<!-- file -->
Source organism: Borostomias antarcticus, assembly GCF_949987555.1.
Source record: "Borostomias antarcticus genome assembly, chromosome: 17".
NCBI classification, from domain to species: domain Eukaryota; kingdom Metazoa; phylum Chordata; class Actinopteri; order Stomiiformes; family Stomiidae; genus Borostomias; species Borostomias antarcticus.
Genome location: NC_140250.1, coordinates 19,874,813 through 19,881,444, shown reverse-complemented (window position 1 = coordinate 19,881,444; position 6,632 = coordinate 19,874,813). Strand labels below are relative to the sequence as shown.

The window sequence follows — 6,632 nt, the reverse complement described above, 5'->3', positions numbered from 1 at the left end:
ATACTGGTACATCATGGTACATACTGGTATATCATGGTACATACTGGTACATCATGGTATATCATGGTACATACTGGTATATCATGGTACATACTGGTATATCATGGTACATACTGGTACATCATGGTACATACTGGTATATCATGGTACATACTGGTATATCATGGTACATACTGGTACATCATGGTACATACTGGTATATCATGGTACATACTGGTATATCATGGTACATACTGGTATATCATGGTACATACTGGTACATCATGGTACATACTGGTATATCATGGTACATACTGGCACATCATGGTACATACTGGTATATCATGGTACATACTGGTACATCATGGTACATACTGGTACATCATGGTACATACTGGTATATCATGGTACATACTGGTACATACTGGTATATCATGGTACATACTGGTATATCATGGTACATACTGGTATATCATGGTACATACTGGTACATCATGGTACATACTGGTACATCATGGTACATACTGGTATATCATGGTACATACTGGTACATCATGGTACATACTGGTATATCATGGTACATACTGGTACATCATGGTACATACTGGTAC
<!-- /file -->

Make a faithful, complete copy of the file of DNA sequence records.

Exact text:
Source organism: Borostomias antarcticus, assembly GCF_949987555.1.
Source record: "Borostomias antarcticus genome assembly, chromosome: 17".
NCBI classification, from domain to species: domain Eukaryota; kingdom Metazoa; phylum Chordata; class Actinopteri; order Stomiiformes; family Stomiidae; genus Borostomias; species Borostomias antarcticus.
Genome location: NC_140250.1, coordinates 19,874,813 through 19,881,444, shown reverse-complemented (window position 1 = coordinate 19,881,444; position 6,632 = coordinate 19,874,813). Strand labels below are relative to the sequence as shown.

The window sequence follows — 6,632 nt, the reverse complement described above, 5'->3', positions numbered from 1 at the left end:
ATACTGGTACATCATGGTACATACTGGTATATCATGGTACATACTGGTACATCATGGTATATCATGGTACATACTGGTATATCATGGTACATACTGGTATATCATGGTACATACTGGTACATCATGGTACATACTGGTATATCATGGTACATACTGGTATATCATGGTACATACTGGTACATCATGGTACATACTGGTATATCATGGTACATACTGGTATATCATGGTACATACTGGTATATCATGGTACATACTGGTACATCATGGTACATACTGGTATATCATGGTACATACTGGCACATCATGGTACATACTGGTATATCATGGTACATACTGGTACATCATGGTACATACTGGTACATCATGGTACATACTGGTATATCATGGTACATACTGGTACATACTGGTATATCATGGTACATACTGGTATATCATGGTACATACTGGTATATCATGGTACATACTGGTACATCATGGTACATACTGGTACATCATGGTACATACTGGTATATCATGGTACATACTGGTACATCATGGTACATACTGGTATATCATGGTACATACTGGTACATCATGGTACATACTGGTAC